Figure 1a: The population density map of the Kamrup district in India


Figure 1b: The map showing spatial distribution of the cases after standardization with the locality (ward/village) of each area


Figure 2a: The map shows the two isolated hot areas by pointed arrows for carcinoma gall bladder in Kamrup-India


Figure 2b: Map with an arrow showing an area with a low proportion of cases but with a high population density

Use of GIS of cancer for investigating into environmental risk factors of esophageal cancers has been advocated.[5] Area with a high number of cases of carcinoma of the gall bladder within the geographical region with a comparative lesser population density is significant in the view of the following; similar terrestrial condition of the entire district, and the similar dietary and lifestyle pattern of the entire population of the district. Moreover, in view of high levels of ground water arsenic in this region,[6] and the carcinogenic potential of arsenic in the causation of cancers of skin, lungs, and urinary bladder,[7] there is a concern that ground water arsenic may be responsible for such spatial variations. Geographical regions with high population density vis-à-vis less proportion of cancer cases can serve as control regions for epidemiological research.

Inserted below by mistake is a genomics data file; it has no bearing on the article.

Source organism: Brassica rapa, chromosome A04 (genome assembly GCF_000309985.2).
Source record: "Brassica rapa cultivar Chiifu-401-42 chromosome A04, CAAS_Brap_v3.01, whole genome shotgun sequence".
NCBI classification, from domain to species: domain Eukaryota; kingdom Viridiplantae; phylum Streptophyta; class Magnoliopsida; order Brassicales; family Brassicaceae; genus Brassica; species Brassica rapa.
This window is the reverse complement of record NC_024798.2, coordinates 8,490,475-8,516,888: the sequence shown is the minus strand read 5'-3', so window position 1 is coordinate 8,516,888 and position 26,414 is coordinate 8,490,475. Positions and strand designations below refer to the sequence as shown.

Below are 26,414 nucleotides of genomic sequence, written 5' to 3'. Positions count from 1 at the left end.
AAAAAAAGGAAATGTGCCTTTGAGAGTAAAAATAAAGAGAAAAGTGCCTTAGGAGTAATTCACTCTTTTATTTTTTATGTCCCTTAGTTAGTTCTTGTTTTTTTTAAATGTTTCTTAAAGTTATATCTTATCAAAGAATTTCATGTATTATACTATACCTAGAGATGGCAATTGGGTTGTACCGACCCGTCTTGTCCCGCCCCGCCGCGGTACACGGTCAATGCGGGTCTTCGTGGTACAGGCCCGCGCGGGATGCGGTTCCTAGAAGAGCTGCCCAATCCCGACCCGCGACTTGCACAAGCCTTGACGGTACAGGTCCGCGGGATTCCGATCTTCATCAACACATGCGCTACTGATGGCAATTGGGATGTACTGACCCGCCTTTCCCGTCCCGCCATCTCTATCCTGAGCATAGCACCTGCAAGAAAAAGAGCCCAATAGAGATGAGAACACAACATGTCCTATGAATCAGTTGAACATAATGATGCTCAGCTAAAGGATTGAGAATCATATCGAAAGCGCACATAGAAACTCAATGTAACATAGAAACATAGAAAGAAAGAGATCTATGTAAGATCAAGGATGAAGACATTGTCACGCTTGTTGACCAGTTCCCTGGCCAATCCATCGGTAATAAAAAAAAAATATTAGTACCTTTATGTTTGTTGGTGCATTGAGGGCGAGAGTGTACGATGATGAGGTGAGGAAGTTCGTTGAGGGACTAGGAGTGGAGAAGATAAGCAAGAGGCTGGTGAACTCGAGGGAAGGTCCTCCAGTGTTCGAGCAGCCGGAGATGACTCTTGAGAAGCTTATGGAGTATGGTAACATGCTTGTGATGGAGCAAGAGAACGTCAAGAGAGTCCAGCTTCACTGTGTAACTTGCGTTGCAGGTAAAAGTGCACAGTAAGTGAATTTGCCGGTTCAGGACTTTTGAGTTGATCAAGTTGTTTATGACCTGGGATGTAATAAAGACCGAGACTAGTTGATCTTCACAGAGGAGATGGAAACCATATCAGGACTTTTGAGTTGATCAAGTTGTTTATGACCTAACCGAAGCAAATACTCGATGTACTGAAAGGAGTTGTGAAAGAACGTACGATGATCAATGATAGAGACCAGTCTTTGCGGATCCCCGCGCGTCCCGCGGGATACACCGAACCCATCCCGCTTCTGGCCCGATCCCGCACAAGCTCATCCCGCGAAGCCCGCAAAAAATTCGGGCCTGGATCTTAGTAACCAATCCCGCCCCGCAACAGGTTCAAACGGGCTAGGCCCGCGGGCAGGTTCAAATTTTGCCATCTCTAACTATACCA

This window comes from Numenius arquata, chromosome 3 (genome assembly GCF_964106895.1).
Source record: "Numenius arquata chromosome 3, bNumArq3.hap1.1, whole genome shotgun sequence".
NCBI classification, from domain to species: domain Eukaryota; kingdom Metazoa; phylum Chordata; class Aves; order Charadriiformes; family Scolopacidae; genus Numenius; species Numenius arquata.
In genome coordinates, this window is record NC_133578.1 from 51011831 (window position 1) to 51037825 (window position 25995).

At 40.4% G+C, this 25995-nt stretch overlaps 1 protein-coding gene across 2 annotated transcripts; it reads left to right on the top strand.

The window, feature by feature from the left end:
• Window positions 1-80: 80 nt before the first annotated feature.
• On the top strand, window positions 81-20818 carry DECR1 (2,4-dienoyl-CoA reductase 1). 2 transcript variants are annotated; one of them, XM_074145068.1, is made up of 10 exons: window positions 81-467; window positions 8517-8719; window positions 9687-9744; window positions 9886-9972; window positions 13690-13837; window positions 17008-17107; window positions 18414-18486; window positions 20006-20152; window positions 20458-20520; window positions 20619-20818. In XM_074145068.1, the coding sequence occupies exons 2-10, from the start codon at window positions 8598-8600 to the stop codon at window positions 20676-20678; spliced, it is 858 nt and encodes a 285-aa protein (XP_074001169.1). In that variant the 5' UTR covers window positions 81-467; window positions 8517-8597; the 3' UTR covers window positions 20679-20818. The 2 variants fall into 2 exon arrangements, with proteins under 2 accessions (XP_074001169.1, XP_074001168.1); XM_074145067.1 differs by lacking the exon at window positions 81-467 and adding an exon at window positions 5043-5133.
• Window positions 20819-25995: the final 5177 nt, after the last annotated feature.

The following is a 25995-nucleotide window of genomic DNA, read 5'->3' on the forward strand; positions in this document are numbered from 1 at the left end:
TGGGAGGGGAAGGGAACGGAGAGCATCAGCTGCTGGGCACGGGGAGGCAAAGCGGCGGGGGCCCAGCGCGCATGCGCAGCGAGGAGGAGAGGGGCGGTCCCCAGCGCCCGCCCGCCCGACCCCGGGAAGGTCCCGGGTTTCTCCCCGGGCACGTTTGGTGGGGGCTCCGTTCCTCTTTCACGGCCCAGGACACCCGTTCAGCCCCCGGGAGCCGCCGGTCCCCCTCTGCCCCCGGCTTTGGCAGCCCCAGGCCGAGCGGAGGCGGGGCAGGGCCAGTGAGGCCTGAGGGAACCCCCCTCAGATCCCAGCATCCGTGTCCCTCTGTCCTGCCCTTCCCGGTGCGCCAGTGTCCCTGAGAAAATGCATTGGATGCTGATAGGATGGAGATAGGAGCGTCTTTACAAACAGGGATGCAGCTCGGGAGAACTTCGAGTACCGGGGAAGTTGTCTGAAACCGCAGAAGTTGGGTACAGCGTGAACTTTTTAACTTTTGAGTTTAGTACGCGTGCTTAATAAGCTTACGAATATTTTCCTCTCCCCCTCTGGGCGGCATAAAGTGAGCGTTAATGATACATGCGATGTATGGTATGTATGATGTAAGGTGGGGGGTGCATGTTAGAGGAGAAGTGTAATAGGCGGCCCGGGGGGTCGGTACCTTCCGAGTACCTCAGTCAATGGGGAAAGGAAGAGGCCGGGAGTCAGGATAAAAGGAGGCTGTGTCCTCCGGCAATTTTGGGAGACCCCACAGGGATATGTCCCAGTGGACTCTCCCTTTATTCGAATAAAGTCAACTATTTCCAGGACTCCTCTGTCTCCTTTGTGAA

Geographical information system on cancer data serve to identify “hot spots” of cancers within a geographical region keeping in mind the population density of the area. This type of an analysis using GIS provides evidence to conduct joint research by epidemiologists and specialists from environmental and geological sciences in tandem.


The population map of Kamrup district was prepared utilizing the LandScan (2008)™ High Resolution global Population Data Set copyrighted by UT-Battelle, LLC, operator of Oak Ridge National Laboratory under Contract No. DE-AC05-00OR22725 with the United States Department of Energy. The United States Government has certain rights in this data set. Neither UT-Battelle, LLC nor the United States Department of Energy, nor any of their employees, makes any warranty, express or implied, or assumes any legal liability or responsibility for the accuracy, completeness, or usefulness of the data set. National Centre for Disease Informatics and Research under the Indian Council of Medical Research for providing the technical support.

Source of Support


Conflict of Interest

None declared.